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I have no idea why I'm getting this error except that it has to do with the includes.

Base class header file:

#pragma once

#include "Player.h"
#include "TestObject.h"
#include <glm\glm.hpp>
#include <GL\glew.h>

class GameObject
{
//unrelated code
};

Derived class header file:

#pragma once

#include "GameObject.h"
#include <glm\glm.hpp>
#include <glm\gtc\matrix_transform.hpp>
#include <glm\gtc\type_ptr.hpp>

class Player : public GameObject
{
//unrelated code
};

error message:

Error   C2504   'GameObject': base class undefined

And here are the includes for both cpp files:

base:

#include "GameObject.h"
#include "Player.h"
#include <iostream>
#include <glm\glm.hpp>

derived:

#include "Player.h"
#include "GameObject.h"
#include <iostream>
#include <glm\glm.hpp>
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    \$\begingroup\$ You're having a circular dependency between your headers. I don't remember what it does but you might want to forward declare your dependencies if you only use pointers to them in the header files. (GameObject should not have an #include to Player.) \$\endgroup\$ – Vaillancourt Jul 30 '18 at 20:08
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    \$\begingroup\$ GameObject.h includes Player.h. The first real line of code in the resulting stew is class Player : public GameObject, which has not, at that point, been defined. Get rid of your #include "player.h" in GameObject.h. \$\endgroup\$ – 3Dave Jul 30 '18 at 20:13
  • \$\begingroup\$ Okay it works now, thanks guys. Stupid mistake i know :/ \$\endgroup\$ – Thomas Linssen Jul 30 '18 at 20:19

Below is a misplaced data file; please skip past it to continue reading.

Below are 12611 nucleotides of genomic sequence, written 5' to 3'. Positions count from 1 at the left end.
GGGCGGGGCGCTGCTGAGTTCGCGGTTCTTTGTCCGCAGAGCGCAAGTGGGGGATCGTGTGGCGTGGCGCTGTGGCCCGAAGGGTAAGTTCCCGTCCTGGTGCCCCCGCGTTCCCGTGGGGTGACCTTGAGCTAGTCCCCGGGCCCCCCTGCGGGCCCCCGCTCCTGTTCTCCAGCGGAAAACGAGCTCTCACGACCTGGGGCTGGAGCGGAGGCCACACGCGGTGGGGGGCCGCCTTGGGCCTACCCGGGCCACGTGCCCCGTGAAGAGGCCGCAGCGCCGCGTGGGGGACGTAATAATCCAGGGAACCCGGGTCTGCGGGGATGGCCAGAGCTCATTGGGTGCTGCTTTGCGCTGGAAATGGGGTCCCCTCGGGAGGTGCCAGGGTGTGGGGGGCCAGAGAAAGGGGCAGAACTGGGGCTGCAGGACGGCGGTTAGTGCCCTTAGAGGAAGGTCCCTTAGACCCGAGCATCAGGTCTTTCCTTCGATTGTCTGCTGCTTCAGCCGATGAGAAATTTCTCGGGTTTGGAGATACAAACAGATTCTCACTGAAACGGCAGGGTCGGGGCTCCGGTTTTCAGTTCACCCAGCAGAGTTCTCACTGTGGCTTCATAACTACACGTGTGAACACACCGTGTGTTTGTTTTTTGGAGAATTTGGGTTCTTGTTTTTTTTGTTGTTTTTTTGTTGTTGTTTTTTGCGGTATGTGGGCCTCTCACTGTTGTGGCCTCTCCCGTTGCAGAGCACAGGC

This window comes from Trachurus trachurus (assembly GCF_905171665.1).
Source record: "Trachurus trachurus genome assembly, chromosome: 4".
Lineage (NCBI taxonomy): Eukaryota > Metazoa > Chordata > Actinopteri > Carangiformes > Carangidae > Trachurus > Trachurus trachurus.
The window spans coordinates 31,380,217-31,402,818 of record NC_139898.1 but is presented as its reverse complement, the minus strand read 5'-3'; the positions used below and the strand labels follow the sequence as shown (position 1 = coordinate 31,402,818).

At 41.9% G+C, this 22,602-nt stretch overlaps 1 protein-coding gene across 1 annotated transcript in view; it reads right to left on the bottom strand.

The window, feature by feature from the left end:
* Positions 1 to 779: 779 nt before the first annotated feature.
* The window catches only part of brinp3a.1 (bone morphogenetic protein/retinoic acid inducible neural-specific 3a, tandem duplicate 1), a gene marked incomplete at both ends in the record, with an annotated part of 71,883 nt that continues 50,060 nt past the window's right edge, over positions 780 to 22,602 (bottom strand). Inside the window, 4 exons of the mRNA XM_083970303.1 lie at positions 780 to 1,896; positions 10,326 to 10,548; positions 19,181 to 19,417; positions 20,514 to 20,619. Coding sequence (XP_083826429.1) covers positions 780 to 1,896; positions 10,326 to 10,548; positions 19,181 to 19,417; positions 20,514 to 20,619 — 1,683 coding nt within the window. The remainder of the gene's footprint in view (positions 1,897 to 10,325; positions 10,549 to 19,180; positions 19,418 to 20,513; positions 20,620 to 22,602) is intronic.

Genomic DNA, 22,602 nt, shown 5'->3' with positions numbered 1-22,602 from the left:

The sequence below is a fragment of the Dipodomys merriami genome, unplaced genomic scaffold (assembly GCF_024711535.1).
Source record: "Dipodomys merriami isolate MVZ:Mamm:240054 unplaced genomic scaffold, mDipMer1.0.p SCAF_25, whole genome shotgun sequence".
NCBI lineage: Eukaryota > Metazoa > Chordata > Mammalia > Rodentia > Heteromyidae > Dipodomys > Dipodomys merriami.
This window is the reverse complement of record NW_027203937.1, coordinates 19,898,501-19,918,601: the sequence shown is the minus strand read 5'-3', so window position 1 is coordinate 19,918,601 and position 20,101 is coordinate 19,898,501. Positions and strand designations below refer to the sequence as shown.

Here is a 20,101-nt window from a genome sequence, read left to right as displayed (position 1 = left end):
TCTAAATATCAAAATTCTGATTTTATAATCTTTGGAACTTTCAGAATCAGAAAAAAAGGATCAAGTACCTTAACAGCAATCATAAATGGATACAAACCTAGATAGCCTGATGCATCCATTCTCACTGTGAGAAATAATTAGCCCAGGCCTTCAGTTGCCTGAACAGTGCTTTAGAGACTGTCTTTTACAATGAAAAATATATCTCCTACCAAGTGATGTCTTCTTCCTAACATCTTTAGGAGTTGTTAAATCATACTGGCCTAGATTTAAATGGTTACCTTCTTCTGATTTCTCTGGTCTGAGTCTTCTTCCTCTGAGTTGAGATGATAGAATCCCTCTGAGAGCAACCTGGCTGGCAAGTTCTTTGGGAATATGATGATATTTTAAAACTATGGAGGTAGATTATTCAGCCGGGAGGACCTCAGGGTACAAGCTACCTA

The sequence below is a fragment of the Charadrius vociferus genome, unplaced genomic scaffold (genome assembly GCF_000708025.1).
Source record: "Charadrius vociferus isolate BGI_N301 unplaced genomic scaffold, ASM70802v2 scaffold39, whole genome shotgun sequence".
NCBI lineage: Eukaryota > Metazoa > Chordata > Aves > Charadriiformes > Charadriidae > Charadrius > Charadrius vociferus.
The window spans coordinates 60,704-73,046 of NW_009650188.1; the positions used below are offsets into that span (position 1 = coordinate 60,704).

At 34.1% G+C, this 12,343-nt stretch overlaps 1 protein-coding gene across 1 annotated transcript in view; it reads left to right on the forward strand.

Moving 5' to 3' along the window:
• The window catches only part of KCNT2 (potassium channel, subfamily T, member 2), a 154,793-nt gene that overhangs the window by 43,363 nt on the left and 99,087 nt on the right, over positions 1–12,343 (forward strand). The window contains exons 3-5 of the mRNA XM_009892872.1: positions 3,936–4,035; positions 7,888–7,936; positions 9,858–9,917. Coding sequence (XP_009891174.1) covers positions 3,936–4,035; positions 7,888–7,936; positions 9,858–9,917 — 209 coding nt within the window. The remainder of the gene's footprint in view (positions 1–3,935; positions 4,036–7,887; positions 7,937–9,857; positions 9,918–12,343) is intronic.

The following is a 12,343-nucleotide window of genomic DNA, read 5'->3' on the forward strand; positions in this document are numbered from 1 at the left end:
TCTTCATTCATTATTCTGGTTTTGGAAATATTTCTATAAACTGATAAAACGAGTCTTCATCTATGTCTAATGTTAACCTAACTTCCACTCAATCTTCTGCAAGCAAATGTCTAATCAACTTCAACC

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When the compiler goes to compile your base.cpp file, it runs the preprocessor to perform textual substitution of all #include directives with their contents. This substitution is "dumb," it is effectively a copy-and-paste operation that you can control slightly with other preprocessor directives like #pragma or #ifdef, et cetera.

The first part of this process is to replace #include "GameObject.h", which has a #pragma once. The compiler hasn't copied this file into the resulting TU yet, so it does so, records that it has (for later #pragma once checks) and recursively continues on.

This means the next thing it does is copy in Player.h, which also has a #pragma but also hasn't yet been seen, and thus the copy continues. Then it continues on recursively.

This means the next thing it does is try to replace the #include "GameObject.h" copied in by Player.h. But it has already seen GameObject.h so it skips this line and continues on.

The net result is that after pre-processing your source file is arranged roughly like:

class Player : public GameObject
{
//unrelated code
};

class GameObject
{
//unrelated code
};

This is the actual code the compiler ends up seeing, and naturally can't be compiled because by the time you are defining Player you have not yet defined the base class GameObject.

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